Skip to main content

Common Dreams. Journalism funded by people, not corporations.

There has never been—and never will be—an advertisement on our site except for this one: without readers like you supporting our work, we wouldn't exist.

No corporate influence. No pay-wall. Independent news and opinion 365 days a year that is freely available to all and funded by those who support our mission: To inform. To inspire. To ignite change for the common good.

Our mission is clear. Our model is simple. If you can, please support our Fall Campaign today.

Support Our Work -- No corporate influence. No pay-wall. Independent news funded by those who support our mission: To inform. To inspire. To ignite change for the common good. Please support our Fall Campaign today.

Activists attend a rally opposing the Byhalia pipeline

Activists attend a rally opposing the Byhalia Connection pipeline. (Photo: @Hunter_Demster/Twitter)

'Triumph for Environmental Justice': Oil Companies Scrap Pipeline Plans Amid Grassroots Pressure

"We've shown them that we aren't the path of least resistance," said a local organizer. "We are the path of resilience."

Julia Conley

Community activists in Memphis, Tennessee and northwest Mississippi celebrated a grassroots victory on Saturday after two oil companies canceled plans to build a pipeline that would have run through wetlands and several low-income, majority-Black neighborhoods. 

Valero and Plains All American Pipeline had long planned to construct the Byhalia Connection pipeline, which would have been 49 miles long and linked two pipelines that transport crude oil to refineries on the Gulf of Mexico. 

The two companies announced they were canceling the project “due to lower U.S. oil production resulting from the Covid-19 pandemic," but opponents of the pipeline noted that the announcement followed grassroots organizing by climate action advocates, homeowners, and elected officials at the local and federal levels.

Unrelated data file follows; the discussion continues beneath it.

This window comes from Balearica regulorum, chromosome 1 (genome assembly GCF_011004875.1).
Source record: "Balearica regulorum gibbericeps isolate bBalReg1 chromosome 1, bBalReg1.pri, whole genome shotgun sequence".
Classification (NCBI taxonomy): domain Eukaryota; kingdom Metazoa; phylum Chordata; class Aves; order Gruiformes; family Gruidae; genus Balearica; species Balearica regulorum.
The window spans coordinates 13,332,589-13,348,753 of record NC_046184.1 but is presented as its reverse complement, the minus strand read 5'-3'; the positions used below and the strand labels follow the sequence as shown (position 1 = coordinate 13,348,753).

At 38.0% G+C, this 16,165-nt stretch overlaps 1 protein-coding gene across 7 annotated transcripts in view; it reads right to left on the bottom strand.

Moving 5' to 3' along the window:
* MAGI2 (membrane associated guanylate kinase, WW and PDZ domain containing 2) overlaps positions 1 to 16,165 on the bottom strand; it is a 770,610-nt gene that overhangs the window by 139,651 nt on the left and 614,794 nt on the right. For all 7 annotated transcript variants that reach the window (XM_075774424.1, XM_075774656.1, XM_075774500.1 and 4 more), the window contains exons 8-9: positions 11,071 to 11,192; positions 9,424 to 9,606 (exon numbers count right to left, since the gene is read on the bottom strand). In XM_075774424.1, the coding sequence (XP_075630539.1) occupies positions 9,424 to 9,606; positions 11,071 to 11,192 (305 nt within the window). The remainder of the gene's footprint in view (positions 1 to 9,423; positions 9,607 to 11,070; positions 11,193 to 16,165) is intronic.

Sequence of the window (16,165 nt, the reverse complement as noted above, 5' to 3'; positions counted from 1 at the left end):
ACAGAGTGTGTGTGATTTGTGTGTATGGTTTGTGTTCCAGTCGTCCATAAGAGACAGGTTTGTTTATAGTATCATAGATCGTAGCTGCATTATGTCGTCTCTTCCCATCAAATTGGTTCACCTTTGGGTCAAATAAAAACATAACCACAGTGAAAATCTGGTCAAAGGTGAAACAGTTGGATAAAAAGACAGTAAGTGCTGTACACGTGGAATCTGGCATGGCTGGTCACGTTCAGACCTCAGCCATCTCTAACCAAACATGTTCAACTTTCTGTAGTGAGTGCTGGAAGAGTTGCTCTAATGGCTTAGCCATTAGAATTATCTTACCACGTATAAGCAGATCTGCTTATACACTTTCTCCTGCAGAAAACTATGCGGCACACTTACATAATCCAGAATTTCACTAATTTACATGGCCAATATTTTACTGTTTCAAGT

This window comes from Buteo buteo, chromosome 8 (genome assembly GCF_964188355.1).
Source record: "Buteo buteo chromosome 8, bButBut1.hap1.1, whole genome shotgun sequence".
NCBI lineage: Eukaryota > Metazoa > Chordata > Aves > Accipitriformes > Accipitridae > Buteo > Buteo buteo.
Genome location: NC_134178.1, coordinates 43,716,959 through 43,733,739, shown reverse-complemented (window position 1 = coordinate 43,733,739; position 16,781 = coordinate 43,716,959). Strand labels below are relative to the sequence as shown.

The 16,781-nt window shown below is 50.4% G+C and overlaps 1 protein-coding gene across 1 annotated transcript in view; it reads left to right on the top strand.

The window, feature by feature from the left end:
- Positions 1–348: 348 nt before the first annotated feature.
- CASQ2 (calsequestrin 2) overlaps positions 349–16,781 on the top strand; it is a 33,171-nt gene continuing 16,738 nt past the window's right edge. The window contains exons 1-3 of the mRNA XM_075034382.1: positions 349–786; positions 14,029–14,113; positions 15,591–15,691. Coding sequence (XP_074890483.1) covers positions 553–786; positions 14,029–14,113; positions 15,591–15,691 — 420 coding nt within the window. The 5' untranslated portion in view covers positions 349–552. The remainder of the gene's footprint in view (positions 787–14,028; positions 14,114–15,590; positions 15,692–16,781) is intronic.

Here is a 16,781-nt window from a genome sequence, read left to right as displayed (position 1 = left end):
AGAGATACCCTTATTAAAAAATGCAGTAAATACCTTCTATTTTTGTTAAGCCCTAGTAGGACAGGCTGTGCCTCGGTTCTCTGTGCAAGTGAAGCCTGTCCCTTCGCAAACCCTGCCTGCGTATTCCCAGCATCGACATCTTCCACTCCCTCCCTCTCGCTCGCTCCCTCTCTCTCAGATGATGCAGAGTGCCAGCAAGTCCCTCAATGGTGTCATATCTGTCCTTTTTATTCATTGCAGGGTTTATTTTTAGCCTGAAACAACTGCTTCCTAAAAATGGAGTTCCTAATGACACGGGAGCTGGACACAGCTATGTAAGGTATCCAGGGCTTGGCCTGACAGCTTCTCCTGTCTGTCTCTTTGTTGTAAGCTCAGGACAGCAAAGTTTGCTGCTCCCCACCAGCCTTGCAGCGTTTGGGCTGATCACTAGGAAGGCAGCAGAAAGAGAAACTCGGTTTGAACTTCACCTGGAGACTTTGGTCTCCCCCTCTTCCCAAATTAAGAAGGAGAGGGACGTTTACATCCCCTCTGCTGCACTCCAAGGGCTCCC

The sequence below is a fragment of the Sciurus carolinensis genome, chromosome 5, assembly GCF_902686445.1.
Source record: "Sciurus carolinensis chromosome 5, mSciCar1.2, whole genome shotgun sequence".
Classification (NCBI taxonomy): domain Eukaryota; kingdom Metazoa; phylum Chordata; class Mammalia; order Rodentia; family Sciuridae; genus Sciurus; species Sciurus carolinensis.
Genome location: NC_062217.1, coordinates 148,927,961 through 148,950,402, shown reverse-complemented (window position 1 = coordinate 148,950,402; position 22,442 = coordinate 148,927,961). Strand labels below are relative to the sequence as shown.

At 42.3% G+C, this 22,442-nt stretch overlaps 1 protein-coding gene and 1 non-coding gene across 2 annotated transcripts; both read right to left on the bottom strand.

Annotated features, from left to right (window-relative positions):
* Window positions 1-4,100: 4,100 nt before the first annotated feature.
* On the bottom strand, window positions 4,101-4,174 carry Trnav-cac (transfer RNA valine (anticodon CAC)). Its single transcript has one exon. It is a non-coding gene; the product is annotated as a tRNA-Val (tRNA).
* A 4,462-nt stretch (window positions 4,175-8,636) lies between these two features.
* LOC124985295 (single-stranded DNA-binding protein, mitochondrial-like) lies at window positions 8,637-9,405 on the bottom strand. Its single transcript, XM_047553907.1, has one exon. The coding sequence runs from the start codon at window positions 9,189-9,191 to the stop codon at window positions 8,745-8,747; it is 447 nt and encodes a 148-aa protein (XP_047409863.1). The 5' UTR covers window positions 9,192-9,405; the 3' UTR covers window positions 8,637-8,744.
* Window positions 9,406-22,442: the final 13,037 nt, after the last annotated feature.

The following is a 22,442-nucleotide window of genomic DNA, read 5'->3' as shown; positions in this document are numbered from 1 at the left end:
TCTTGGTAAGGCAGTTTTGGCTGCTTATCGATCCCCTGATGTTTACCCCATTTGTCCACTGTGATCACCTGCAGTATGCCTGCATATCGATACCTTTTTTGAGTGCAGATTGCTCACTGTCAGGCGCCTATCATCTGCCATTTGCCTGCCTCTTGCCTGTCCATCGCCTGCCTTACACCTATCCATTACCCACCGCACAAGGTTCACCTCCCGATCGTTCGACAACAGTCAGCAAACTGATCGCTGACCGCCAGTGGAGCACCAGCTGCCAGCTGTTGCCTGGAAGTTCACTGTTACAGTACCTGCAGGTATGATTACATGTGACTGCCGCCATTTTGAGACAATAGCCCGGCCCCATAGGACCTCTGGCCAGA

"This is a win for the entire community of Memphis, Tennessee, but especially those in the Black community who fought it courageously," Rev. Dr. William J. Barber II, co-chair of the Poor People's Campaign, tweeted.

Community members in Memphis neighborhoods including White Chapel, Westwood, and Boxtown objected to the pipeline project, which would have run over the Memphis Sand Aquifer—leading to fears that an oil spill would pollute the drinking water of about one million people.

Local organizations Protect Our Aquifer and Memphis Community Against the Pipeline (MCAP) led rallies and garnered the support of former Vice President Al Gore and Rep. Steve Cohen (D-Tenn.), while the Memphis City Council weighed an ordinance to make it harder for the companies to begin construction.

MCAP leader Justin J. Pearson organized canvassers and lobbied the city council, and called Friday's announcement "an extraordinary testament to what Memphis and Shelby County can do when citizens build power toward justice."

A representative of the two oil companies sparked local outrage when they said South Memphis, where the Boxtown community was established in the 1860s by people who had been enslaved, had been identified as "the point of least resistance."

"We've shown them that we aren't the path of least resistance," said Pearson. "We are the path of resilience."